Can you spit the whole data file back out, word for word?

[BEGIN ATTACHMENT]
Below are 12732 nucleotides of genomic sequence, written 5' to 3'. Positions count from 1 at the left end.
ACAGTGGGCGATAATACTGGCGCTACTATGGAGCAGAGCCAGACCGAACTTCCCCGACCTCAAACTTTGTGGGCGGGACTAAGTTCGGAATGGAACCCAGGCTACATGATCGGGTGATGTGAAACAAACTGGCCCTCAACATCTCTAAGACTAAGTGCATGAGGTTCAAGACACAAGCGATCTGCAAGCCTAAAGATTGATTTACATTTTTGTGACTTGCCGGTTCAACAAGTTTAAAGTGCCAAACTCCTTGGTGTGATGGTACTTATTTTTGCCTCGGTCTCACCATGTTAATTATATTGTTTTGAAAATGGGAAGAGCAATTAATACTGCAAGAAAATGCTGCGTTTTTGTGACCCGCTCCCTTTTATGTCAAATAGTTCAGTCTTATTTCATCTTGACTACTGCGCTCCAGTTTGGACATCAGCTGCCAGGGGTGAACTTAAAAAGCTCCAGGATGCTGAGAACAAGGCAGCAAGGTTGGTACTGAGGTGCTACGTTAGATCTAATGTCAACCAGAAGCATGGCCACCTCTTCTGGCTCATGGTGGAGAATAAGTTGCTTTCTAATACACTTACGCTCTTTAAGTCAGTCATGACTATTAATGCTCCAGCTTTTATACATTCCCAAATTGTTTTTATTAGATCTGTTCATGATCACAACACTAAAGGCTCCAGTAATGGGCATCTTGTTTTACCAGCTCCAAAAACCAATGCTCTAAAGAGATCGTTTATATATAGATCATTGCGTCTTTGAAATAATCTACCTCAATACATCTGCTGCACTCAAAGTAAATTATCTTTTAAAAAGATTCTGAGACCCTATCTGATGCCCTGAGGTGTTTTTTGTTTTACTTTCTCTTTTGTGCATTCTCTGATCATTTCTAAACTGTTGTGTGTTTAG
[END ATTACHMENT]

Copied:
Below are 12732 nucleotides of genomic sequence, written 5' to 3'. Positions count from 1 at the left end.
ACAGTGGGCGATAATACTGGCGCTACTATGGAGCAGAGCCAGACCGAACTTCCCCGACCTCAAACTTTGTGGGCGGGACTAAGTTCGGAATGGAACCCAGGCTACATGATCGGGTGATGTGAAACAAACTGGCCCTCAACATCTCTAAGACTAAGTGCATGAGGTTCAAGACACAAGCGATCTGCAAGCCTAAAGATTGATTTACATTTTTGTGACTTGCCGGTTCAACAAGTTTAAAGTGCCAAACTCCTTGGTGTGATGGTACTTATTTTTGCCTCGGTCTCACCATGTTAATTATATTGTTTTGAAAATGGGAAGAGCAATTAATACTGCAAGAAAATGCTGCGTTTTTGTGACCCGCTCCCTTTTATGTCAAATAGTTCAGTCTTATTTCATCTTGACTACTGCGCTCCAGTTTGGACATCAGCTGCCAGGGGTGAACTTAAAAAGCTCCAGGATGCTGAGAACAAGGCAGCAAGGTTGGTACTGAGGTGCTACGTTAGATCTAATGTCAACCAGAAGCATGGCCACCTCTTCTGGCTCATGGTGGAGAATAAGTTGCTTTCTAATACACTTACGCTCTTTAAGTCAGTCATGACTATTAATGCTCCAGCTTTTATACATTCCCAAATTGTTTTTATTAGATCTGTTCATGATCACAACACTAAAGGCTCCAGTAATGGGCATCTTGTTTTACCAGCTCCAAAAACCAATGCTCTAAAGAGATCGTTTATATATAGATCATTGCGTCTTTGAAATAATCTACCTCAATACATCTGCTGCACTCAAAGTAAATTATCTTTTAAAAAGATTCTGAGACCCTATCTGATGCCCTGAGGTGTTTTTTGTTTTACTTTCTCTTTTGTGCATTCTCTGATCATTTCTAAACTGTTGTGTGTTTAG